WSUS 3.0 SP2: Understanding WSUS deployment topology

In order to counteract against outside threats such as bugs, malware,  spyware and vulnerabilities, systems administrators need to update the Microsoft products constantly. Microsoft Windows Software Update Services (WSUS) allows systems administrator centrally deploy windows products updates, hotfixes, service packs, features and patches. One of the importance benefits of using WSUS is that updates will only be deployed if they are authorized by the WSUS administrator. Microsoft Windows Software Update Services has advanced features like reporting, allowing the grouping of computers, setting up deployment time and auto installation. WSUS will make the life of a systems administrator a lot easier.

Microsoft Windows Software Update Services provides a robust, easy to deploy and easy to manage patch/update management system.Although there are third party products that accomplish the same thing, WSUS provides one advantage that none of its competitors provide and off course it’s free! In deploying WSUS 3.0, you have the option to create different topologies depending on your environment and specific needs. Most basic deployment is single server, Enterprise deployment using upstream and downstream server that is using multiple servers for load balancing, and most advance deployment would be multiple servers, remote database and WSUS contents in SAN.

Single Server Deployment

Single Server

In the single-server topology, WSUS 3.0 runs on a single-server that downloads updates directly from the Microsoft Update site and then distributes them to servers, desktops, and laptops throughout the internal network. the WSUS server synchronizes with the Windows Update site on the Web. During synchronization, WSUS determines if any new updates have been made available since it last performed synchronization. During the initial synchronization, the download can take an hour or longer, depending on the bandwidth of your organization. Regardless of the bandwidth, any additional synchronizations should be significantly shorter than the initial one.

Multiple Server Deployment


If you have a large organization but you don’t want to overload a single server, or your network covers multiple geographic locations. Server hierarchies probably make the most sense. In a server hierarchy setup, one server acts as the primary upstream server directly synchronizing with the Windows Update site. Downstream servers on the network then perform the same synchronization but with the upstream WSUS server and not the Windows Update site. You can also deploy branch cache server with this type deployment to save bandwidth.

Load Balancing using back end SQL server 

Database Design

This type of deployment include multiple WSUS servers, back end SQL and WSUS content in a SAN. This topology option involves failover capabilities. By using network load balancing servers, administrators can provide more reliability while also improving performance. It starts by setting a back-end SQL Server 2005 cluster, then installing multiple WSUS front-end systems with Network Load Balancing (NLB). Entire WSUS server farm share same SQL and WSUS contents. It will add more flexibility in terms of adding more servers and contents. An administrator will be able manage server farm using one WSUS console.

Roaming Clients Deployment

Roaming clients 

Laptops can be difficult to keep up to date on the newest patches and updates. These computers travel with their users (sales reps /support pros) from office to office and site to site. The roaming clients topology takes this into consideration. The roaming client topology allows the travelling laptop to pull its updates from the closest WSUS server, thereby reducing the chances of update traffic going across WAN lines. This topology is set up by entering (A) records in DNS for the WSUS servers but doing so with the same host name and different IP addresses. Once an administrator has done that, they set up netmask ordering and round robin on the DNS server. Netmask ordering restricts the name resolution to computers in the same subnet; if there is a location without a WSUS server, round robin will rotate through the list of available hosts on other subnets. As you see, there are many different setup options with WSUS that work in various network environments. This provides administrators with the flexibility they need to design and implement WSUS. Once the topology has been decided, we then need to install a WSUS server.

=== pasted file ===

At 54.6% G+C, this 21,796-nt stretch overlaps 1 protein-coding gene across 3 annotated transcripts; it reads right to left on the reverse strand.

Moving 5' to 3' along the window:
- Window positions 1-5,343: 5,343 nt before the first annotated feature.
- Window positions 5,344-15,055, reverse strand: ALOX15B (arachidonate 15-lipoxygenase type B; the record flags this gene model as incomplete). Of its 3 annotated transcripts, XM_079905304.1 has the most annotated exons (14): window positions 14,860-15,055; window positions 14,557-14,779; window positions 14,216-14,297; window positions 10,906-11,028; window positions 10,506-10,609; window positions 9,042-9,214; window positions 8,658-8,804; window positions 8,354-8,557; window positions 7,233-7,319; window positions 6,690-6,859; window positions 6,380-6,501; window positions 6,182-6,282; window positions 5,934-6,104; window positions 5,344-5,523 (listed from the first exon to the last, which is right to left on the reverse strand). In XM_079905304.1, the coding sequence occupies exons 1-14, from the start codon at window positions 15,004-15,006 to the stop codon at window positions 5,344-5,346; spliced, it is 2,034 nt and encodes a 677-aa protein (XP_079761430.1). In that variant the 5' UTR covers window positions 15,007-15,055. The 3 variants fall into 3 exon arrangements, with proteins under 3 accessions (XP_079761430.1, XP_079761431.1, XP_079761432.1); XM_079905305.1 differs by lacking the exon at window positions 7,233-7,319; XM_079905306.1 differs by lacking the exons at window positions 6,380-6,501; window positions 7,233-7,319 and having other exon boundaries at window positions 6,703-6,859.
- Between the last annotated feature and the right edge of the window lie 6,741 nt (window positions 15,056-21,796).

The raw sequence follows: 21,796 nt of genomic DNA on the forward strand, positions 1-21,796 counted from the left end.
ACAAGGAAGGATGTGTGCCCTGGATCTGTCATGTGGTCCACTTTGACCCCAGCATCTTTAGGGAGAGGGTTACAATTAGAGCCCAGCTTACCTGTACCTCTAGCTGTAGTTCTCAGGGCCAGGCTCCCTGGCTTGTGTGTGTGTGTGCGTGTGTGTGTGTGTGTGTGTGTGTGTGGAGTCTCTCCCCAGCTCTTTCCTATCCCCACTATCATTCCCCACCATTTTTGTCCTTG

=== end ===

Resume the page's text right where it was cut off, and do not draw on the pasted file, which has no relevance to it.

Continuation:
Relevant topics:

Install and configure WSUS 3.0 SP2 – Step-By-Step

Windows Server 2008: Windows Server Update Services Role–Step by Step Guide

Troubleshooting WSUS server

How to configure Windows Server Update Services (WSUS) to use BranchCache

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About Raihan Al-Beruni

My Name is Raihan Al-Beruni. I am working as an Infrastructure Architect in Data Center Technologies in Perth, Western Australia. I have been working on Microsoft technologies for more than 15 years. Other than Microsoft technologies I also work on Citrix validated solution and VMware data center virtualization technologies. I have a Masters degree in E-Commerce. I am certified in Microsoft, VMware, ITIL and EMC. My core focus is on cloud technologies. In my blog I share my knowledge and experience to enrich information technology community as a whole. I hope my contribution through this blog will help someone who wants more information on data center technologies.
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One Response to WSUS 3.0 SP2: Understanding WSUS deployment topology

  1. Saqib says:

    Dear Raihan,

    what is round robin on the DNS server ? and how to set this up ?



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